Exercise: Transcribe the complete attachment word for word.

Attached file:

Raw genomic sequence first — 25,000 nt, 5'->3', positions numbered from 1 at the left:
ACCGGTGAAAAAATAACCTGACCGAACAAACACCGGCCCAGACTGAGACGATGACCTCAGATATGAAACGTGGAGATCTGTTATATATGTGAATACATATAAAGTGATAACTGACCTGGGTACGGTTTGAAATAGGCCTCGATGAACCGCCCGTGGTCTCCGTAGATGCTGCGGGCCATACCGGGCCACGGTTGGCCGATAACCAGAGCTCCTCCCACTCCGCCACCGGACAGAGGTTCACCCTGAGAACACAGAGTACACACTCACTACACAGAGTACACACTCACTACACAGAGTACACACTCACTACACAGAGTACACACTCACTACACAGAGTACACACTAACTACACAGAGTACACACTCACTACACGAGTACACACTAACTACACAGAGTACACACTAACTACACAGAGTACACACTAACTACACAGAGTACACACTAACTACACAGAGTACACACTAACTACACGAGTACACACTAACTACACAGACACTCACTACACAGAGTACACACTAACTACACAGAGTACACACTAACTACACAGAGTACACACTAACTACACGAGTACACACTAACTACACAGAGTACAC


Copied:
Raw genomic sequence first — 25,000 nt, 5'->3', positions numbered from 1 at the left:
ACCGGTGAAAAAATAACCTGACCGAACAAACACCGGCCCAGACTGAGACGATGACCTCAGATATGAAACGTGGAGATCTGTTATATATGTGAATACATATAAAGTGATAACTGACCTGGGTACGGTTTGAAATAGGCCTCGATGAACCGCCCGTGGTCTCCGTAGATGCTGCGGGCCATACCGGGCCACGGTTGGCCGATAACCAGAGCTCCTCCCACTCCGCCACCGGACAGAGGTTCACCCTGAGAACACAGAGTACACACTCACTACACAGAGTACACACTCACTACACAGAGTACACACTCACTACACAGAGTACACACTCACTACACAGAGTACACACTAACTACACAGAGTACACACTCACTACACGAGTACACACTAACTACACAGAGTACACACTAACTACACAGAGTACACACTAACTACACAGAGTACACACTAACTACACAGAGTACACACTAACTACACGAGTACACACTAACTACACAGACACTCACTACACAGAGTACACACTAACTACACAGAGTACACACTAACTACACAGAGTACACACTAACTACACGAGTACACACTAACTACACAGAGTACAC